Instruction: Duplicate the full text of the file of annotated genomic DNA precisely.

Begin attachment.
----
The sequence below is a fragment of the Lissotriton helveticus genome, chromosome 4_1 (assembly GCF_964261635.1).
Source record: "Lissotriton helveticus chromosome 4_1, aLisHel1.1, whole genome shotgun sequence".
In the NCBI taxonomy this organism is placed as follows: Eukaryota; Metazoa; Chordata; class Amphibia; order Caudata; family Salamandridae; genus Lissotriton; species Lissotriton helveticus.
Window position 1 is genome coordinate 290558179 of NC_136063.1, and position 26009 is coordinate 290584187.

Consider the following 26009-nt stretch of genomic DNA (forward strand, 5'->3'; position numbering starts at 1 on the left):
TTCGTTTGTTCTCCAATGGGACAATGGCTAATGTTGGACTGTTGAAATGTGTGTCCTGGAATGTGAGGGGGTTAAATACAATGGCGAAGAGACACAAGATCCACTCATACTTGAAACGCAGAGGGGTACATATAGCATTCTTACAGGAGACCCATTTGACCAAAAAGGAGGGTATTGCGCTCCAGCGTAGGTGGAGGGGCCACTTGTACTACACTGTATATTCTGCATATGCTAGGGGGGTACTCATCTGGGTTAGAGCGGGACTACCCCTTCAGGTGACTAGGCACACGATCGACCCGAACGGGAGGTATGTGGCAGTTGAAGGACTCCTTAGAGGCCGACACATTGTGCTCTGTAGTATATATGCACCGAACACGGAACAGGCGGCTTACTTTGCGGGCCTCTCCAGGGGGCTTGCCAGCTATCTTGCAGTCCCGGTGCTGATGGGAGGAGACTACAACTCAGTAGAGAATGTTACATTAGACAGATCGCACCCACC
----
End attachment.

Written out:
The sequence below is a fragment of the Lissotriton helveticus genome, chromosome 4_1 (assembly GCF_964261635.1).
Source record: "Lissotriton helveticus chromosome 4_1, aLisHel1.1, whole genome shotgun sequence".
In the NCBI taxonomy this organism is placed as follows: Eukaryota; Metazoa; Chordata; class Amphibia; order Caudata; family Salamandridae; genus Lissotriton; species Lissotriton helveticus.
Window position 1 is genome coordinate 290558179 of NC_136063.1, and position 26009 is coordinate 290584187.

Consider the following 26009-nt stretch of genomic DNA (forward strand, 5'->3'; position numbering starts at 1 on the left):
TTCGTTTGTTCTCCAATGGGACAATGGCTAATGTTGGACTGTTGAAATGTGTGTCCTGGAATGTGAGGGGGTTAAATACAATGGCGAAGAGACACAAGATCCACTCATACTTGAAACGCAGAGGGGTACATATAGCATTCTTACAGGAGACCCATTTGACCAAAAAGGAGGGTATTGCGCTCCAGCGTAGGTGGAGGGGCCACTTGTACTACACTGTATATTCTGCATATGCTAGGGGGGTACTCATCTGGGTTAGAGCGGGACTACCCCTTCAGGTGACTAGGCACACGATCGACCCGAACGGGAGGTATGTGGCAGTTGAAGGACTCCTTAGAGGCCGACACATTGTGCTCTGTAGTATATATGCACCGAACACGGAACAGGCGGCTTACTTTGCGGGCCTCTCCAGGGGGCTTGCCAGCTATCTTGCAGTCCCGGTGCTGATGGGAGGAGACTACAACTCAGTAGAGAATGTTACATTAGACAGATCGCACCCACC